Have you had your tyres changed recently, and were you asked if you wanted them filled with nitrogen? Here’s why it’s a waste of money.

Tyre companies offering to fill your tyres with nitrogen has been a ‘thing’ for the last couple of years. And the argument, they’ll make, is good…on the surface.

Race cars run nitrogen in their tyres and so do aeroplanes because it’s more stable in high-pressure situations and so, I’ve been told by at least two tyre shops, everyone should be filling their car tyres. And it’ll only cost a couple of bucks per tyre. What’s to lose? Well, money, for a start.

There are those on the Interweb who’ve bought into the nitrogen in car tyres argument hook, line and puff of nitrogen. They’ll say that nitrogen is super stable and so will reduce natural air loss through oxidation. And there’s a grain of truth in that so, let’s bring a little science into the debate.

We all know that air is made of 78% nitrogen, 21% oxygen and 1% other gasses. However, the nitrogen you’ll need to pay for to have pumped into your vehicle’s tyres is generally a mixture of no less than 90% nitrogen and no more than 10% oxygen. Of course, it could be a lot more nitrogen but it can’t be less than the 90% to be considered pure nitrogen.

There really aren’t many studies into running nitrogen in vehicle tyres, yet that hasn’t stopped tyre shops trying to peddle the stuff. One study we found by the US National Highway Traffic Safety Administration (NHTSA) was conducted in 2009 and saw researchers run a 90-day static lab test, which also included oven testing to simulate road running and three years of life. Tyres studied were a mix of general car tyres and light truck tyres.

The study found that after 90-days the 99% (one percent oxygen) pure-nitrogen-filled tyres lost around 1.39% of pressure/month while the air-filled tyres lost double that at 2.13%/month. However, if after the first 90 days the air-filled tyre was topped up with air its subsequent 90-day pressure drop pressure would fall to 1.59%. How’s that argument looking now?!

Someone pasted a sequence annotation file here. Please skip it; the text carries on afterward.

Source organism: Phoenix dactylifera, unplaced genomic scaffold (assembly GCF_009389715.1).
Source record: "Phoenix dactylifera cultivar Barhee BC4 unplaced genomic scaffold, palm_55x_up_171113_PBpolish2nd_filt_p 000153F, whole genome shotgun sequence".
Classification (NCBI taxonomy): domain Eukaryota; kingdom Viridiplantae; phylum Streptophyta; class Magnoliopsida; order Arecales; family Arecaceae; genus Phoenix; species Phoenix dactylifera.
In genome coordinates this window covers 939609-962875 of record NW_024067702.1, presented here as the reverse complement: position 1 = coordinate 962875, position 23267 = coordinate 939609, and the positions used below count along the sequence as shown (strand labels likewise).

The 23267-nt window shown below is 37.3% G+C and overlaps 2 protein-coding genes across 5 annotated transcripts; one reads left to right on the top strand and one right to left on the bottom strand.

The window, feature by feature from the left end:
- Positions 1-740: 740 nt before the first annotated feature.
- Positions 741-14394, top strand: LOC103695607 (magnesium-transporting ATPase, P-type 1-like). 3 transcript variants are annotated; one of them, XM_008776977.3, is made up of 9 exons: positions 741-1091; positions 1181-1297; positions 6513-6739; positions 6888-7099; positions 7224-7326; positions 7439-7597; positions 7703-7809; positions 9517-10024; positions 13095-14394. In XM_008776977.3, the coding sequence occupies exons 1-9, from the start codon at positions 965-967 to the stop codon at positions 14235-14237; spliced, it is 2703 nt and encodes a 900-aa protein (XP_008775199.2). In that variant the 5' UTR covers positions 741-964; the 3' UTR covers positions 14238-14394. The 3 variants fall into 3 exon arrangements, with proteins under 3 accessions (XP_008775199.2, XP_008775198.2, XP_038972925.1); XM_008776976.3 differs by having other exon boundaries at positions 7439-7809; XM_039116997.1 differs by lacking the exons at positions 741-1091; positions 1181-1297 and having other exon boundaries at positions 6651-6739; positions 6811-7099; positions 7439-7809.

Researchers concluded that while oxygen in the mixture was oxidising in the tyre and being lost, the original nitrogen content remained static and actually increased once the tyre was topped up. In fact the amount of nitrogen in the tyre had risen from 70% to 85% once the tyre had been topped up.

The results of the three-year study by the NHTSA revealed that there was a 17% advantage gained by filling vehicle tyres with pure nitrogen compared to air. But that was determined based on testing at 90-day intervals (no tyre checks in that period). So, check your tyres every week or so and top them up as required and that ‘left-alone’ advantage of nitrogen will vanish.

And, to bust another myth, the NHTSA study found that filling vehicle tyres with nitrogen compared with air alone had no effect on the rolling resistance of the tyre. Indeed, after 90 days of no inflation pressure maintenance resulted in air-filled tyres experiencing a 1.5% reduction in rolling resistance. Or, as my old man might say, bugger all.

And it was the same with the alleged degrading effect of oxygen on vehicle tyres. Yes, if you’re going with an oxygen-rich mix of 50:50 then you’ll have all sorts of problems but given the air being pumped in via a compressor is a mix of around, at least, 70% nitrogen then you won’t have any problems. And that’s not just me saying it. According to the NHTSA study, its 90-day static test and accelerated oven ageing showed no difference (in tyre/rubber degradation) between air-filled or nitrogen-filled tyres. 

So, the moral to the story here is, don’t waste your money on filling your vehicle tyres with nitrogen, just perform a regular five-minute check on your tyres and keep them topped up at the manufacturer’s recommended pressure and you’ll be fine. And you’ll save yourself a fistful of dollars into the bargain.

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